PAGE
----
I already had a few misgivings before I even entered the theater to watch the Bryan Singer-directed Freddie Mercury biopic Bohemian Rhapsody. Like homecoming, summer camp and school trips, band ruined the classic Queen song which inspired the film’s title. After playing it countless times in a stuffy uniform on a football field and hearing it sung on many a band trip, I no longer feel the joy that everyone else in the world seems to when they hear this song.
But most of my doubts stemmed from the promotion and backstory of this movie’s creation. As with most high-profile biopics, this project wreaked of ego and Oscar-pandering. Even worse, a battle of egos possibly resulted in behind-the-scenes drama. Singer and Rami Malek, who plays Mercury, reportedly clashed frequently, and Singer was ultimately replaced by Dexter Fletcher (with Singer still receiving the directing credit).
Unfortunately, the movie met my worst expectations. Before I rip the main performance to shreds, I want to make it clear that I admire Rami Malek’s talent and weird face. Okay, now I’ll trash his performance. Malek basically reduces a complicated, compelling figure into two cliche parts: a troubled genius and flamboyant glam rocker. The flamboyance makes for energetic concert performances that are hard not to love, but for the rest of the film, Malek’s portrayal is as exaggerated as those terrible prosthetic teeth.
As bad as the lead performance is (and really all the performances, which fall flat across the board), the most troubling aspect of this movie is its depictions of Mercury’s sexuality. If you worried the film was going to somehow straight-wash the story of a guy who performed in sequined jumpsuits and died of AIDs, don’t worry; his sexuality is firmly intact. But it will demonize his queerness throughout most of the movie.
Like many biopics, the film follows one of the protagonist’s long relationships. However, in this case it’s a complicated friendship between Mercury and Mary Austin (Lucy Boynton), his ex-fiancee. This could’ve been a clever move on the movie’s part, demonstrating that the most impactful relationships in someone’s life aren’t always straightforward or all that romantic. But instead it’s almost positioned as a sign of what could have been.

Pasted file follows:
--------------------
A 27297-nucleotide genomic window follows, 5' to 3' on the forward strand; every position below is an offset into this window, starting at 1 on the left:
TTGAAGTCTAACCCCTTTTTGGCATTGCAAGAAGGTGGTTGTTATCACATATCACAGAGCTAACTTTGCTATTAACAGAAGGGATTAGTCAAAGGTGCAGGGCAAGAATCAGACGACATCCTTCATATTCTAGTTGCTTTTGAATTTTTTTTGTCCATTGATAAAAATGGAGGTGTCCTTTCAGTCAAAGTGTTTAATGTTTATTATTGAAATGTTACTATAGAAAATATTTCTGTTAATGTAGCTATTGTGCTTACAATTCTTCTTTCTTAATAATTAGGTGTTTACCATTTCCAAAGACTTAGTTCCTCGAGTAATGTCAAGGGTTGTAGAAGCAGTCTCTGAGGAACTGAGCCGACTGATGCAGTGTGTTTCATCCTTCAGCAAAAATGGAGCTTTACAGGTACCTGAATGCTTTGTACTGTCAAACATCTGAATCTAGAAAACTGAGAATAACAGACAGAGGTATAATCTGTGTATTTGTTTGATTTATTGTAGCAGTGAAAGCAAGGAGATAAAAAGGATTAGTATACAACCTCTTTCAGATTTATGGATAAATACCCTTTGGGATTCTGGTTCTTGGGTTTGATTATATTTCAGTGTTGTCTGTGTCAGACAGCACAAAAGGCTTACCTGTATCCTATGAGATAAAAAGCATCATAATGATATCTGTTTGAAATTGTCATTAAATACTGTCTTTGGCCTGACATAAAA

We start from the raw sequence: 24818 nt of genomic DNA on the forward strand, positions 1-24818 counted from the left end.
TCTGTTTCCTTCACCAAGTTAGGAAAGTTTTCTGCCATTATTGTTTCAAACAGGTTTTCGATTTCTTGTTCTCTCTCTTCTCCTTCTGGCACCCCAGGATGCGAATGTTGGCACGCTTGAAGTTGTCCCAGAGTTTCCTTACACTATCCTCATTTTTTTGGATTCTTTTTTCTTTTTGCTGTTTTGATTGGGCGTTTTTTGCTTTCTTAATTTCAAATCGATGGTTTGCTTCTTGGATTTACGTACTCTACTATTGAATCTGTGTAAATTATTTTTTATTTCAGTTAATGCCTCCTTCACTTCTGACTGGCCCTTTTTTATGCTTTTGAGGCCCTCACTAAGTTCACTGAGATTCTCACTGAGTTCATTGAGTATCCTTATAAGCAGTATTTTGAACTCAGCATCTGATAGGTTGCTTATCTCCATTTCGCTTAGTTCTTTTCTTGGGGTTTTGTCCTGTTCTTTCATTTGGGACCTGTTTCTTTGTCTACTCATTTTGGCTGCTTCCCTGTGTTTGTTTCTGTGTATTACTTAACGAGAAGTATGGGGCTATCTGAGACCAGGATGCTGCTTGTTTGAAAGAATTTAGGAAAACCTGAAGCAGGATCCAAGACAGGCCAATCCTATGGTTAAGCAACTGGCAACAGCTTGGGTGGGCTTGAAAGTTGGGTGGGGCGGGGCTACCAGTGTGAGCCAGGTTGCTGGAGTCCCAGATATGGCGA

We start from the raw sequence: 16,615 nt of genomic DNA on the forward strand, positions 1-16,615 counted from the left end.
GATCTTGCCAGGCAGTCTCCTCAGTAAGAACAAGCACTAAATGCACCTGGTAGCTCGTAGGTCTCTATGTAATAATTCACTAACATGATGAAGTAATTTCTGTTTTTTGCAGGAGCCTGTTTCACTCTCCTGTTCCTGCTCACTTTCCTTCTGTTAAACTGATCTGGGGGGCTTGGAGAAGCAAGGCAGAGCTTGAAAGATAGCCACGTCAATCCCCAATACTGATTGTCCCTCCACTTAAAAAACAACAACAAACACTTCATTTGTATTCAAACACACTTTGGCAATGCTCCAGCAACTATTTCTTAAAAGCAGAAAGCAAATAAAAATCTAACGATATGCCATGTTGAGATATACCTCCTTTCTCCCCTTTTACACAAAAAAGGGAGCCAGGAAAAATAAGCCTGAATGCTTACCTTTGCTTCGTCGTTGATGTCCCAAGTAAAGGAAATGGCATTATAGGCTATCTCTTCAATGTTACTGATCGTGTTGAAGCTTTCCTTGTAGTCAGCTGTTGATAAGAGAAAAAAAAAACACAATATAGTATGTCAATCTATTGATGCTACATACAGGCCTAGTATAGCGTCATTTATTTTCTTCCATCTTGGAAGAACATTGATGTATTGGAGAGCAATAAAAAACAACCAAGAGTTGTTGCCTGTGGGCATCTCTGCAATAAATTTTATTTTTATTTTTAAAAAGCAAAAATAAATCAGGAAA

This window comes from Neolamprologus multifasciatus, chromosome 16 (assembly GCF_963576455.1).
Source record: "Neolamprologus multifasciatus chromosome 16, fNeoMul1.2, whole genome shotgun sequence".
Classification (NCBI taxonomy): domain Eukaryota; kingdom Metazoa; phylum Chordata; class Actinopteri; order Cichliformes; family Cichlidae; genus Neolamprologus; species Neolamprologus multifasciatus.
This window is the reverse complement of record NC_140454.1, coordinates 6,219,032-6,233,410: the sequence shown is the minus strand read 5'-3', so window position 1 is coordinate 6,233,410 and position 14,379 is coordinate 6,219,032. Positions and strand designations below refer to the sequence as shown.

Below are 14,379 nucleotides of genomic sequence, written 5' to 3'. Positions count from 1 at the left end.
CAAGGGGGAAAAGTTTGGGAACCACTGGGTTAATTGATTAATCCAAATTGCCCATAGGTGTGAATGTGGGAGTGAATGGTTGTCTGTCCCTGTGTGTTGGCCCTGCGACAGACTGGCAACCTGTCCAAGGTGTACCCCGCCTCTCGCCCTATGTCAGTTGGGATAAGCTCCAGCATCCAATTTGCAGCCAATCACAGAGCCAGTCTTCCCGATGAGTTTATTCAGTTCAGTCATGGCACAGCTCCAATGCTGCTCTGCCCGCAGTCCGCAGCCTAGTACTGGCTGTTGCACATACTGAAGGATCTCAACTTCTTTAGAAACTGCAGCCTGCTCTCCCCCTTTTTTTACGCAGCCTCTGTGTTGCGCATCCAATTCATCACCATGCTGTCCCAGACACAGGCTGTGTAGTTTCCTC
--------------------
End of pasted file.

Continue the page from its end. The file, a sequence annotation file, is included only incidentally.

Several scenes between Mercury and Austin play out romantically, and not just the ones that take place while they’re a couple. At one point, she drives away from him in the rain, leaving him with his abusive gay manager, Paul Prenter (Allen Leech), and a gang of rowdy men. This and other moments strongly mimic break-up scenes that we commonly find in movies about straight relationships, and it seems as though his problems are the result of his inability to romantically connect with a woman. While his straight band mates and former lover seem happy and stable in their traditional lifestyles of marriage and nuclear families, Mercury falls into deep depression and drug abuse because his lifestyle is just too gay, or at least that’s what the movie seems to think.
I almost breathed a sigh of relief when the film finally showed Mercury in a happy relationship with another man, but by then, the damage was done. There are ways to portray the difficulties of being a queer person in a heterosexist world without vilifying LGBT culture, but the film failed at striking that balance.
Stephanie and I spent a pretty long time after the screening listing out our complaints. However, we couldn’t deny that we somewhat enjoyed this film. After all, it’s Queen. Regardless of how bad the movie is, there’s no way to watch it without tapping your foot or getting a song stuck in your head—especially when you get to the last 15-ish minutes. It concludes with a re-creation of Queen’s performance at Live Aid, which captures the energy of the band and the massive crowd. It’s a cheap trick. I couldn’t help but enjoy this electric concert, but it’s an unearned triumph for a subpar story. Plus, there’s the whole issue of it being just a long redux of the original performance. Yeah, it’s cool to watch, but the Internet exists, so we can watch the real thing.
If the movie’s strength is its soundtrack of Queen’s greatest hits, one of its weaknesses is structuring the plot like a greatest hits album. Instead of deeply exploring the complicated relationship with his band, the suppression of his racial identity or his songwriting process, we get bits and pieces of all this, culminating in a disjointed story that’s no more revelatory than a Wikipedia entry. The movie’s also too focused on a cliche representation of Mercury to give supporting roles any time to shine, or even a competent story line.
Prior to the Live Aid event, Queen had fallen apart as a result of drama and swelled egos. It seems that Bohemian Rhapsody honored the band’s fall by letting backstage conflict turn the film into a mess.
Cake rating: Usually, our ratings are just dessert-related jokes about the movie, but in this case I really did follow Debbie’s example and purchased something sweet after leaving the theater. I had to stop by Walgreens anyway; might as well grab a pint of ice cream. Not exactly cake, but it’s dessert, so close enough. How else could I get over that bad Mike Myers cameo?
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